Skip to content

Beef cows not causing climate change: air quality scientist

A California-based agricultural air quality scientist says farmers need to tell their story
cows in field stock

Beef farmers are generally shy, reluctant to talk about their industry, says a California-based agricultural air quality scientist.

“That has to stop,” Dr. Frank Miteloehner of the University of California told the Saskatchewan Stock Growers Association conference in Moose Jaw.

If farmers fail to tell their story, “your special friends,” as he referred to anti-beef advocates and environmentalists, will continue talking and perpetuating myths about the beef industry.

Beef cattle get a bad rap for methane emissions because of myths, said the German-born scientist.

One of those myths started when the United Nations Food and Agricultural Organization (FAO) issued a 2006 analysis saying that global agriculture accounts for 18 per cent of greenhouse gas (GHG) emissions, the same amount as transportation by trucks, trains and ships.

Shocked by the study Miteloehner delved into the issue.

The study “was flawed” in the method used to compare agriculture and transportation emissions.

Agricultural emissions were based on a life cycle study from the cow’s birth to feeding, slaughter, processing and retailing.

“They didn’t do a life cycle for transportation. They didn’t account for emissions from making the steel in trucks, trains and ships.”

Miteloehner called the FAO study flawed and that was accepted by the FAO, which reduced its estimate of agricultural greenhouse gas emissions. 

The British BBC ran a story on the change but it wasn’t picked up by the media globally. The media still uses the transportation comparison to show how large agriculture emissions are.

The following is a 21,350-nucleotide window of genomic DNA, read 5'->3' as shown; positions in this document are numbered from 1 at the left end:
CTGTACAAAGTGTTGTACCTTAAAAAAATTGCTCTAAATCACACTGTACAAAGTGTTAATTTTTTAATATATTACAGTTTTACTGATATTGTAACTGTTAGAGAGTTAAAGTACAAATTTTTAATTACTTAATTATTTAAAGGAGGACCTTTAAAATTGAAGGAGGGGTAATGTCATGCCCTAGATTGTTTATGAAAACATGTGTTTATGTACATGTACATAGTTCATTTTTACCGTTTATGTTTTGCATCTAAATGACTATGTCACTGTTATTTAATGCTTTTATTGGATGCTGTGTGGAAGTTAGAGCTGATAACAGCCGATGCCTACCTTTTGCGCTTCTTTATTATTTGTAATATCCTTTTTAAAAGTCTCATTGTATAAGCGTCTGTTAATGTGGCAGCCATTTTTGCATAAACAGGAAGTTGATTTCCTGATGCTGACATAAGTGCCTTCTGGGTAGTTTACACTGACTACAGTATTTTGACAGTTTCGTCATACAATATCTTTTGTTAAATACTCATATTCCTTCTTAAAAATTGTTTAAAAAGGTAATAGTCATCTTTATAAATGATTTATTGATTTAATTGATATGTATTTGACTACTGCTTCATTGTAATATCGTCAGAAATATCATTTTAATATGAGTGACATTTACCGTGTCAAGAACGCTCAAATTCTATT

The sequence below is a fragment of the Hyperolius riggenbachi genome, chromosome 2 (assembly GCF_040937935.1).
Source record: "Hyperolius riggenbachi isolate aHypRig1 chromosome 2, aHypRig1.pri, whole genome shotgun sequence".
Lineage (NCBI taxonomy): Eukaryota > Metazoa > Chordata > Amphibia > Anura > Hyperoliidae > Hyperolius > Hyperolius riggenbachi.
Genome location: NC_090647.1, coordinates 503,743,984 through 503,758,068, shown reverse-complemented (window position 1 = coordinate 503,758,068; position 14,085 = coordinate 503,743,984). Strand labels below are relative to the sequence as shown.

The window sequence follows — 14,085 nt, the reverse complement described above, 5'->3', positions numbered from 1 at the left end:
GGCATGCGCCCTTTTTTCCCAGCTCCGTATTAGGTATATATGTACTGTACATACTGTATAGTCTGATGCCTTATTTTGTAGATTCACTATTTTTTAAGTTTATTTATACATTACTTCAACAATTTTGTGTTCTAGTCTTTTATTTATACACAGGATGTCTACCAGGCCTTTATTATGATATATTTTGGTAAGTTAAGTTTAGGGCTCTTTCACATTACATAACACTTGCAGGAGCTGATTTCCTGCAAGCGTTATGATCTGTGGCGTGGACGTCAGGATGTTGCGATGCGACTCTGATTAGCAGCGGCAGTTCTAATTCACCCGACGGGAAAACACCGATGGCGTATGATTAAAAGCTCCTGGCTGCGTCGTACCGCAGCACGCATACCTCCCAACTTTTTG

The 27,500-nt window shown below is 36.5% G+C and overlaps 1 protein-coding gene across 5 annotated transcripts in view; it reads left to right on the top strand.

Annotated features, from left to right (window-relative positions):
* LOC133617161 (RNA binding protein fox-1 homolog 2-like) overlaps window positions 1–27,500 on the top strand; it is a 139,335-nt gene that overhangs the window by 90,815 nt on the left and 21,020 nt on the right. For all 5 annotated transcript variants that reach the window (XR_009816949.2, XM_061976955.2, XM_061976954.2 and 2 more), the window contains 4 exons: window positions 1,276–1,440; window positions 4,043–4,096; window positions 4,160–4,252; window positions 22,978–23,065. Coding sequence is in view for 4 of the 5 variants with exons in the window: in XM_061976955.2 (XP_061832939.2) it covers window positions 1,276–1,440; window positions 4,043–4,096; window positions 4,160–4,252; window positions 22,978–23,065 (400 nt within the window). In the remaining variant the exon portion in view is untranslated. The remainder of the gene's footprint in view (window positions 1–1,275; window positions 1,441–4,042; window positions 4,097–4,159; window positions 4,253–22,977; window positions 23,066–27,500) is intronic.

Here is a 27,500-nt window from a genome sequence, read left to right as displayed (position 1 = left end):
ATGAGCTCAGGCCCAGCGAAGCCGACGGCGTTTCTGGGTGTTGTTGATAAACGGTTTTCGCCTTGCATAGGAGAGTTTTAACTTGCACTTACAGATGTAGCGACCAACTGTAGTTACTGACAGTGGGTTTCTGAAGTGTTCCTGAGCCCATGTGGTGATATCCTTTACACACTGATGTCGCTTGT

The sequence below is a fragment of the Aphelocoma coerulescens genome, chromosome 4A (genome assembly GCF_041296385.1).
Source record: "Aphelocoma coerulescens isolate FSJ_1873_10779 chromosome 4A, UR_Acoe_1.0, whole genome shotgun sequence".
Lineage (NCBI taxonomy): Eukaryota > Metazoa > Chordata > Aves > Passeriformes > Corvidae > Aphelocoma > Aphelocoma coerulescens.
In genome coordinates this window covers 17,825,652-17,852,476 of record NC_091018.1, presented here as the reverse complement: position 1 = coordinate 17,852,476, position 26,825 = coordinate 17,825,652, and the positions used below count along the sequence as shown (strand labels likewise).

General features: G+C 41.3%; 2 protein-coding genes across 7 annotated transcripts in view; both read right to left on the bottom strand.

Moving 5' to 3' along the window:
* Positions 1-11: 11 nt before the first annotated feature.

“Belching cows, farting cows are not a significant emissions source,” he said.

Globally, cattle produce an enormous amount of methane gas – 560 terra-tonnes. Those same cattle recycle 550 terra-tonnes of methane gas, leaving about two per cent in the air.

“Your special friends will talk about the 560 terra-tonnes but they won’t talk about the other part.”

There are three GHGs of concern – carbon dioxide, nitrous oxide and methane. Carbon dioxide and nitrous oxide blanket the earth and keep sun’s rays from reflecting back to the sun for “hundreds, thousands of years.”

Methane gas lasts 10 years in the atmosphere before dissolving into water and carbon dioxide.

Agricultural emissions are a growing concern in developing countries where productivity is low.

In America, beef farmers have used about the same amount of inputs for decades but tripled production. China, by contrast looses 20 per cent of the pig population — 400 million piglets — before they get  to market, increasing GHGs.

Inadequate vet care and management cause the high mortality rate.

In the U.S., agriculture accounts for nine per cent of GHGs with transportation at 29 per cent, electricity at 28 per cent and industry at 22 per cent. 

Beef production emissions are about two per cent of the total.

One-third of U.S. land is marginal, suited only for livestock. Cultivating it would increase emissions, he said.

Burning of fossil fuels is the real source of GHGs.

“Don’t be ashamed to share your story.”

Ron Walter can be reached at